BBC Proms 2019 guide: The world’s greatest classical music festival
Tea, pub curry, complaining about the weather — BBC Proms can count itself amongst these staples of British culture.
The 2019 series is running from Friday, 19 July to Saturday, 14 September. Now in its 125th season, the world’s greatest classical music festival has taken some contemporary steps this year including hosting more female conductors, climate change-themed concerts and other initiatives to bring in younger fans.
For 2019, there will be 75 Proms (short for “promenade concerts”) of orchestral, choral and chamber music — spread across the Royal Albert Hall and Cadogan Hall as well as Proms in the Park series across the UK, the annual Last Night of the Proms, and associated children’s and education events. This year’s edition will continue the tradition of “Promming” (aka standing in the audience), which allows up to 1,400 fans to enjoy classical music for just £6.
David Prickard, director of BBC Proms, said in a statement, “The Proms in 2019 gives a snapshot of all that is most exciting in our musical world today. It is the chance to hear some of the most celebrated ensembles and artists from across the globe, a showcase for the vibrant orchestral life that exists in the UK, and a celebration of the diversity of contemporary music in the 21st century.”
This year marks the 150th birthday of founder-conductor Sir Henry Woods, who launched The Proms in 1895, with the event continuing his life’s work of bringing “the best of classical music to the widest possible audience”. In keeping with this vision, the 2019 lineup will be more diverse than ever — from Murray Perahia performing Beethoven’s 4th Piano Concerto with the Vienna Philharmonic under Bernard Haitink to a Prom dedicated to the genius of Nina Simone with Ledisi and Jules Buckley.
The 2019 concerts will also be nothing short of stellar. This year’s series is also celebrating the 50th anniversary of Apollo 11 landing on the Moon, with organisers and conductors reflecting on how composers throughout the centuries have imagined the created the sound of space.
Lineup highlights: Karina Canellakis as the first female conductor to oversee the First Night of the Proms, Radiohead’s Jonny Greenwood, Jules Buckley celebration of Nina Simone, Solomon’s Knot…
Location: Royal Albert Hall, Cadogan Hall, across the UK
Dates: 19 July to 14 September, 2019
No. of attendees: 300,000 at all 2018 Proms events
Who’s playing BBC Proms in 2019?
While the event may lack the major star power of more mainstream UK music festivals, the Proms will have plenty of performances to get excited about. This year’s programme will kick off on 19 July with Karina Canellakis as the first-ever female conductor to launch the First Night of the Proms with Janáček’s Glagolitic Mass.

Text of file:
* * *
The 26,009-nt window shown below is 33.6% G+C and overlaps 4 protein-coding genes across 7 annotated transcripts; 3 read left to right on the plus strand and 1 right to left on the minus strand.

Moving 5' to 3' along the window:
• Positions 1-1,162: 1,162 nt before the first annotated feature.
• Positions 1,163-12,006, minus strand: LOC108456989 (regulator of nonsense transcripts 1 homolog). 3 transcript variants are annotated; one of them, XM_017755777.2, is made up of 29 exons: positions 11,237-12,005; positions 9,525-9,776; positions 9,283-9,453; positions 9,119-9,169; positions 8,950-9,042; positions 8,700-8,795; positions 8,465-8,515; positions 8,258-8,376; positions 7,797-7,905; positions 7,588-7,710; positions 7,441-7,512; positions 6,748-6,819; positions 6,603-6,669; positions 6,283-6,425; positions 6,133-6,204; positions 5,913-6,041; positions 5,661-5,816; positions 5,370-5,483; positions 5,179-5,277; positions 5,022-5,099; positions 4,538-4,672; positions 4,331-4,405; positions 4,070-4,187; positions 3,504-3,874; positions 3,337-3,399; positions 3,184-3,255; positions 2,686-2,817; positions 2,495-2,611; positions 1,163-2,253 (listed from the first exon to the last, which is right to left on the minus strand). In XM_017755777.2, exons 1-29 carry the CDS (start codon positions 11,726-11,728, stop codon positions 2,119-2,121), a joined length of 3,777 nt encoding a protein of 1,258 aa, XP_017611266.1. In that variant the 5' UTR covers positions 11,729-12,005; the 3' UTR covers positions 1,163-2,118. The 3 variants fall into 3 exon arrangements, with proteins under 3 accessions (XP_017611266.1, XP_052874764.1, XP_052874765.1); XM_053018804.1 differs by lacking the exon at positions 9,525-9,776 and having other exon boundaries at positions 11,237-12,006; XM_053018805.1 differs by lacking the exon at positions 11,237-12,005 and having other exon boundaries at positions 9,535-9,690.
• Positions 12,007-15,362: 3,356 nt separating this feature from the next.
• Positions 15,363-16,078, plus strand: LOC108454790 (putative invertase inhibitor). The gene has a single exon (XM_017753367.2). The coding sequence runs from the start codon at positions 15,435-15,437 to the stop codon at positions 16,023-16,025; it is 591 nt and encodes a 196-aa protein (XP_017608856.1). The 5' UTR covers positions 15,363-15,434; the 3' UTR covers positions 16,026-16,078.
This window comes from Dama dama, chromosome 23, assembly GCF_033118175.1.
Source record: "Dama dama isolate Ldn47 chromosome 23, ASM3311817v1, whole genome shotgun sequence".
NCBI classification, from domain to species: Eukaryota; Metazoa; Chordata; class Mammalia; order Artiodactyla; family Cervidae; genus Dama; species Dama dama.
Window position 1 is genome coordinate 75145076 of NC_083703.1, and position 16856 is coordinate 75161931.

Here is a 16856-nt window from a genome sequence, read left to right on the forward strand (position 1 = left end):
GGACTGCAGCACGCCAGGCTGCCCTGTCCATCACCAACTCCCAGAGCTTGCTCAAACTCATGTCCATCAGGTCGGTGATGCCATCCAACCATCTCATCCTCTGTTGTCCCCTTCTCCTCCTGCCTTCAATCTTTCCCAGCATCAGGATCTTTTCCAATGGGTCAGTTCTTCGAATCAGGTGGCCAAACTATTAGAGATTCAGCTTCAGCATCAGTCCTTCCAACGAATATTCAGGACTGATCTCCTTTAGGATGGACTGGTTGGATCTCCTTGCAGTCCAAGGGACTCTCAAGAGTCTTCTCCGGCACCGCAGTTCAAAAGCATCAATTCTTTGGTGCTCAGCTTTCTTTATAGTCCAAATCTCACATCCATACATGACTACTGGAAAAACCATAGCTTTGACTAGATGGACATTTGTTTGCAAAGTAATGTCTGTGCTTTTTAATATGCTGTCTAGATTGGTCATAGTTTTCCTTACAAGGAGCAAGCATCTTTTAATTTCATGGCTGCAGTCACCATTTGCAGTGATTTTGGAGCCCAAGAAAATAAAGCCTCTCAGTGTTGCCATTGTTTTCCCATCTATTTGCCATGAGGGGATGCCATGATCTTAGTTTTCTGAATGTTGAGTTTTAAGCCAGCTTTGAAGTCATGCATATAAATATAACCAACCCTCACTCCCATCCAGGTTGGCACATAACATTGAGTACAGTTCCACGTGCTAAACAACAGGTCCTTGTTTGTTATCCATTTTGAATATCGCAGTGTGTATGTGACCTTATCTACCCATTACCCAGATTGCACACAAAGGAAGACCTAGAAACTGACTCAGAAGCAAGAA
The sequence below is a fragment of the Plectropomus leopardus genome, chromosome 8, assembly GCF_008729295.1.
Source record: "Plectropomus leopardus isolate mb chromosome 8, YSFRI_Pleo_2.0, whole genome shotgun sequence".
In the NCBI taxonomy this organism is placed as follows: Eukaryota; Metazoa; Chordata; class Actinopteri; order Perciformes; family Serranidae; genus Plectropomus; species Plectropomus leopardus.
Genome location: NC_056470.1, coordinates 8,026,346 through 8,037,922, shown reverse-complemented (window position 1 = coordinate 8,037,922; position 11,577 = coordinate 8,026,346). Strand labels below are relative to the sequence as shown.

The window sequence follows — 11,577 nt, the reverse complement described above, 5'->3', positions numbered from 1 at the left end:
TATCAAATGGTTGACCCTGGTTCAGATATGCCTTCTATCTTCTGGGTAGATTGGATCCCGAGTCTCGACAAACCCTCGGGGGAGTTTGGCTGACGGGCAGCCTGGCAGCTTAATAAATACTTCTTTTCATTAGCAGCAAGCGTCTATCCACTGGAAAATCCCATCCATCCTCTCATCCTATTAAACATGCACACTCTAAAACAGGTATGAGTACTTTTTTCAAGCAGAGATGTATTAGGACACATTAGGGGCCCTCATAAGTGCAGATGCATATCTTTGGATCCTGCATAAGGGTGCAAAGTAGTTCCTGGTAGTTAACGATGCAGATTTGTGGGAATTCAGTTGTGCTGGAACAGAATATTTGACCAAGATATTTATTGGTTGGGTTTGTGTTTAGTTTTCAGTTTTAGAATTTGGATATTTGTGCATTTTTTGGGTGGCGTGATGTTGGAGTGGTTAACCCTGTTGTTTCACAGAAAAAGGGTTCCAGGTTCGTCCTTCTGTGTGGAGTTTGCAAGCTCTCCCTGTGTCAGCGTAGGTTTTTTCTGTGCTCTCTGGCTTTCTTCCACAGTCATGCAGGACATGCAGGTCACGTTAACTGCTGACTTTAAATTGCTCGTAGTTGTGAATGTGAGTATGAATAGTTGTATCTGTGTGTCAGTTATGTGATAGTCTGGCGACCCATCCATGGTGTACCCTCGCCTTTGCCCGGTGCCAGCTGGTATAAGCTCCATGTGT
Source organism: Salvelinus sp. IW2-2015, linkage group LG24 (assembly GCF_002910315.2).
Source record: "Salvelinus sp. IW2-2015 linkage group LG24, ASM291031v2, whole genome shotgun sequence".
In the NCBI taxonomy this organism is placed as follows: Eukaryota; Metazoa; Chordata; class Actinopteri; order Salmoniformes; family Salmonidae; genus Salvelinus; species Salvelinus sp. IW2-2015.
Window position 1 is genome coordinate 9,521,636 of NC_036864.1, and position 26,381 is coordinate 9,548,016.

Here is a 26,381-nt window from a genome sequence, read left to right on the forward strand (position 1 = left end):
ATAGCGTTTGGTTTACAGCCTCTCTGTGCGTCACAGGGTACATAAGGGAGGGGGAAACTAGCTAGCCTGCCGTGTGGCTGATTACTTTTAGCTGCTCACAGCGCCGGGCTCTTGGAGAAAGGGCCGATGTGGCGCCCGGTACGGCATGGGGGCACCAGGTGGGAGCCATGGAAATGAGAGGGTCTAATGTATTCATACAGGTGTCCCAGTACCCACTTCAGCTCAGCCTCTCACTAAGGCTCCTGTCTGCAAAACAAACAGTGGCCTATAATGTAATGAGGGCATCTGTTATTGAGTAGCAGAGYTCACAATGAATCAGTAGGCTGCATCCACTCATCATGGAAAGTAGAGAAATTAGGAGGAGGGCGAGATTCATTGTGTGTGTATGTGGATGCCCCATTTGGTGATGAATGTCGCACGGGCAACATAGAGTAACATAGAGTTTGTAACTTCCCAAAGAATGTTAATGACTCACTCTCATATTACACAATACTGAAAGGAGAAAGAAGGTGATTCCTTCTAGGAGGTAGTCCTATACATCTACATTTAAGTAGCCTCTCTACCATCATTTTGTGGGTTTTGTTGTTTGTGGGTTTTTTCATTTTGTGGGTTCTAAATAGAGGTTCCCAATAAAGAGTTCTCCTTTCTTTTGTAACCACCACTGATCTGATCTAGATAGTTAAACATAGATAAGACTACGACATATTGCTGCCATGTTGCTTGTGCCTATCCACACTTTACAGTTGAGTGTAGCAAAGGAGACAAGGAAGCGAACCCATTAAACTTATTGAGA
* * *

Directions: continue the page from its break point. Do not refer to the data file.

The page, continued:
Jules Buckley and the Metropole Orkest will also be doing a tribute to soul-jazz singer, songwriter and political activist Nina Simone on 21 August — titled “Mississippi Goddam”. It will "explore her background and enduring influence" as a musician, lyricist and activist — particularly relevant in today’s socially volatile times.
Did you know Radiohead lead guitarist and keyboardist Jonny Greenwood is also a celebrated avant-garde composer? His work has appeared on the soundtracks for films like There Will Be Blood, Norwegian Wood and Phantom Thread. On 10 September, he will make his Proms debut with a programme that includes Steve Reich's hypnotic Pulse and Heinrich Biber's Passacaglia in G Minor.
When is BBC Proms 2019?
This season will include over 150 events and more than 80 concerts, including 75 Proms. The First Night is 19 July and the legendary Last Night will be 14 September, with conductor Sakari Oramo and the BBC Singers, Symphony Chorus and Orchestra set to close out the event series.
What is the history of the Proms?
The first Proms was on 10 August 1895 with 2,500 fans gathered at the Queen’s Hall on Langham Place. Co-founded by conductor Sir Henry Wood and Queen’s Hall manager Robert Newman, the world’s greatest classical music festival opened with the National Anthem followed by the hits of the time likes of Saint-Saëns, Haydn and Liszt, plus the London premieres of works by Chopin and Bizet — all with the goals of making the acoustic arts as accessible as possible and the promotion of young, talented performers.
Two and half decades later, the event was running at a loss and the BBC took over the Proms in 1927. It began broadcasting the concert series that year, which cemented its position as a staple of British culture by reaching a wider audience and helped Wood achieve his goal, “of truly democratising the message of music, and making its beneficent effect universal”.
Wood led the Proms until his death in 1944, at which time the concert series was briefly renamed the Henry Wood Promenade Concerts. Under his tenure, the event survived WWII and even played through both the Battle of Britain and the Blitz in 1940. This was the last Prom series at the Queen’s Hall as the venue was destroyed by a bomb in May 1941, and it subsequently moved to the Royal Albert Hall.
Over the course of the rest of the 20th Century and into the next, the BBC Proms would continue to innovate — first by inviting British orchestras from around the UK and then talent from around the world. Today, the event includes over 70 Proms annually and continues Wood’s tradition of presenting the widest possible range of music, performed to the highest standards, to large audiences.